Oracle RAC Uptime Test

In most production environments, it is essential to monitor the uptime of critical servers in the infrastructure. By tracking the uptime of each of the servers, administrators can determine what percentage of time a server has been up. Comparing this value with service level targets, administrators can determine the most trouble-prone areas of the infrastructure.

In some environments, administrators may schedule periodic reboots of their servers. By knowing that a specific server has been up for an unusually long time, an administrator may come to know that the scheduled reboot task is not working on a server.

The Oracle RAC Uptime Test monitors the uptime of every node in an Oracle cluster.

Target of the test : Oracle Cluster

Agent deploying the test : An internal agent

Outputs of the test : One set of results for each node in the Oracle cluster being monitored

Configurable parameters for the test
  1. TEST PERIOD - How often should the test be executed
  2. Host – The host for which the test is to be configured
  3. Port - The port on which the server is listening
  4. orasid - The variable name of the oracle instance
  5. service name - A ServiceName exists for the entire Oracle RAC system. When clients connect to an Oracle cluster using the ServiceName, then the cluster routes the request to any available database instance in the cluster. By default, the service name is set to none. In this case, the test connects to the cluster using the orasid and pulls out the metrics from that database instance which corresponds to that orasid. If a valid service name is specified instead, then, the test will connect to the cluster using that service name, and will be able to pull out metrics from any available database instance in the cluster.

    To know the ServiceName of a cluster, execute the following query on any node in the target cluster:

    select name, value from v$parameter where name =’service_names’

  6. User – In order to monitor an Oracle RAC, a special database user account has to be User – In order to monitor an Oracle database server, a special database user account has to be created in every Oracle database instance that requires monitoring. A Click here hyperlink is available in the test configuration page, using which a new oracle database user can be created. Alternatively, you can manually create the special database user. When doing so, ensure that this user is vested with the select_catalog_role and create session privileges.

    The sample script we recommend for user creation (in Oracle database server versions before 12c) for eG monitoring is:

    create user oraeg identified by oraeg create role oratest;

    grant create session to oratest;

    grant select_catalog_role to oratest;

    grant oratest to oraeg;

    The sample script we recommend for user creation (in Oracle database server 12c) for eG monitoring is:

    alter session set container=<Oracle_service_name>;

    create user <user_name>identified by <user_password> container=current default tablespace <name_of_default_tablespace> temporary tablespace <name_of_temporary_tablespace>;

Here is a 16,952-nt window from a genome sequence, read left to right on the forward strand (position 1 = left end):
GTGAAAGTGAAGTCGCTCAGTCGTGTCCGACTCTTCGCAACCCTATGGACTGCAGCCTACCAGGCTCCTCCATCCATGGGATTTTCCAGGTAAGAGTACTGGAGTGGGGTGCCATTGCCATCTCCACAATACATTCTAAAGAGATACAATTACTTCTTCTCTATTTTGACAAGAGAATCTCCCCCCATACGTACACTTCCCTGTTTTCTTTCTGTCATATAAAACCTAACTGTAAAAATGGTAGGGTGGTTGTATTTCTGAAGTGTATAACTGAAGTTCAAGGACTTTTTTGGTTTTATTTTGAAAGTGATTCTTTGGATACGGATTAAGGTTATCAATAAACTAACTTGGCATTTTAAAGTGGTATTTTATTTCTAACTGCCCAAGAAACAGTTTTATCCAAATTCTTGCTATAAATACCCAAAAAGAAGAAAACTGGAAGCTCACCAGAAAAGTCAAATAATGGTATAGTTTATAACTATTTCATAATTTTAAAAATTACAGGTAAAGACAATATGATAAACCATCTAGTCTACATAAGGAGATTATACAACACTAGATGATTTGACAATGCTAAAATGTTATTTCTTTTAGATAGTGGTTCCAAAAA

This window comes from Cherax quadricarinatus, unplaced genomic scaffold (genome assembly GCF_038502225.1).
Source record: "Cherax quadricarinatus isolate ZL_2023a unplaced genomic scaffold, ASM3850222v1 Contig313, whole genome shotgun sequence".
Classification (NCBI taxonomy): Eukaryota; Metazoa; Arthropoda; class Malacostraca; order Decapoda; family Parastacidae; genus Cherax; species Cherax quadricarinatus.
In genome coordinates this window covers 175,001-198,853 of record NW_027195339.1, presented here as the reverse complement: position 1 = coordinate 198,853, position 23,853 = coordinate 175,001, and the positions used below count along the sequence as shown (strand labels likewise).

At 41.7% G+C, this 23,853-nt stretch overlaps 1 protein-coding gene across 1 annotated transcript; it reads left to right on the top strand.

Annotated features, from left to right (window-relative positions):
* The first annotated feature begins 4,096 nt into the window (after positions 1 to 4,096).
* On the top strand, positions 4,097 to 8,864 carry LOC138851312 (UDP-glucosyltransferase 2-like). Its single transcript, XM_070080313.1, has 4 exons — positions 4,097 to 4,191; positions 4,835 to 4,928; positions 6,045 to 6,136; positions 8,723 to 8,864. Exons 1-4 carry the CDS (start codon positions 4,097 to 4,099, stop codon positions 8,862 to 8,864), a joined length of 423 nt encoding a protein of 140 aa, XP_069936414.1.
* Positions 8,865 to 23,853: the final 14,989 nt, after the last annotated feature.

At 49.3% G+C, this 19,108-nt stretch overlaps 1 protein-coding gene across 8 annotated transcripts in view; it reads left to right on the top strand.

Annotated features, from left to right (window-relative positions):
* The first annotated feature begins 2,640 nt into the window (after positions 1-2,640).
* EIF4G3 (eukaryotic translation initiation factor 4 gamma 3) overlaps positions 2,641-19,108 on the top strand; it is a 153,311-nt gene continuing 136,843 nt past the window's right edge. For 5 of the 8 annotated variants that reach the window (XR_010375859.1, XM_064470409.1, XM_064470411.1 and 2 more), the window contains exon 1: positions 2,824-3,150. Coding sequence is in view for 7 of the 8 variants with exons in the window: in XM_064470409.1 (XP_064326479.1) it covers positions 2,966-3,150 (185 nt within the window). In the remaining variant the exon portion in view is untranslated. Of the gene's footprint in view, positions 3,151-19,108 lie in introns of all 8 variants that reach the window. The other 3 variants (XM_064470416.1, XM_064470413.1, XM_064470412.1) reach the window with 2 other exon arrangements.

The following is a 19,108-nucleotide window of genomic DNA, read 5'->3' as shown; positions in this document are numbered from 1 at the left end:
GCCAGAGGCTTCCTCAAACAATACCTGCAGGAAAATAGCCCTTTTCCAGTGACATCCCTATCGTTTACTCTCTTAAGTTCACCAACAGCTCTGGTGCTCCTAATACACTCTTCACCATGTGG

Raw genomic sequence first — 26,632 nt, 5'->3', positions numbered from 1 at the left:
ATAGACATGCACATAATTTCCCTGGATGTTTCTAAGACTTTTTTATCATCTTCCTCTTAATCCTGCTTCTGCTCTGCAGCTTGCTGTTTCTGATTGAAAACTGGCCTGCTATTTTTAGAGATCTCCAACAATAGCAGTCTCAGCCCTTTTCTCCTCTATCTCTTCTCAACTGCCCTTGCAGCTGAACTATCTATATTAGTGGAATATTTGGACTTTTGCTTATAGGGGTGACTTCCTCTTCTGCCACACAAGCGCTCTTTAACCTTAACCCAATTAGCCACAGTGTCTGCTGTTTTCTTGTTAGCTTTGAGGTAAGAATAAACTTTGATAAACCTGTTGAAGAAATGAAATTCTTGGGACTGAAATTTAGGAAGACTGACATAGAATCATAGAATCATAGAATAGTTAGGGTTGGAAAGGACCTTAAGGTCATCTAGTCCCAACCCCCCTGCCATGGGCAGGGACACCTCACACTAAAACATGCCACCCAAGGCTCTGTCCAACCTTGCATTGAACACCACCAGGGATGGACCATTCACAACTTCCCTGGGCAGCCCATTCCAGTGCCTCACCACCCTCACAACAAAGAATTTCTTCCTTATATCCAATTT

Grant create session to <user_name>;                                 

    Grant select_catalog_role to <user_name>;

    The name of this user has to be specified here.

  7. Password – Password of the specified database user
  8. Confirm password – Confirm the password by retyping it here.
  9. ISPASSIVE – If the value chosen is yes, then the Oracle server under consideration is a passive server in an Oracle cluster. No alerts will be generated if the server is not running. Measures will be reported as "Not applicable" by the agent if the server is not up.
  10. REPORTMANAGERTIME – By default, this flag is set to Yes, indicating that, by default, the detailed diagnosis of this test, if enabled, will report the shutdown and reboot times of the device in the manager’s time zone. If this flag is set to No, then the shutdown and reboot times are shown in the time zone of the system where the agent is running (i.e., the system being managed for agent-based monitoring, and the system on which the remote agent is running - for agentless monitoring).
Measurements made by the test
Measurement Description Measurement Unit Interpretation

Has Oracle server been restarted?:

Indicates whether this node has been rebooted during the last measurement period or not.


If this measure shows 1, it means that the node was rebooted during the last measurement period. By checking the time periods when this metric changes from 0 to 1, an administrator can determine the times when this node was rebooted.  The detailed diagnosis of this measure, if enabled, indicates the date/time at which the node was shutdown, the date on which it was restarted, the duration of the shutdown, and whether the node was shutdown as part of a maintenance outine. 

Uptime since the last measurement:

Indicates the time period that this node has been up since the last time this test ran.


If the node has not been rebooted during the last measurement period and the agent has been running continuously, this value will be equal to the measurement period. If the node was rebooted during the last measurement period, this value will be less than the measurement period of the test. For example, if the measurement period is 300 secs, and if the node was rebooted 120 secs back, this metric will report a value of 120 seconds.  The accuracy of this metric is dependent on the measurement period – the smaller the measurement period, greater the accuracy.


Indicates the total time that the node has been up since its last reboot.


Administrators may wish to be alerted if a node has been running without a reboot for a very long period. Setting a threshold for this metric allows administrators to determine such conditions.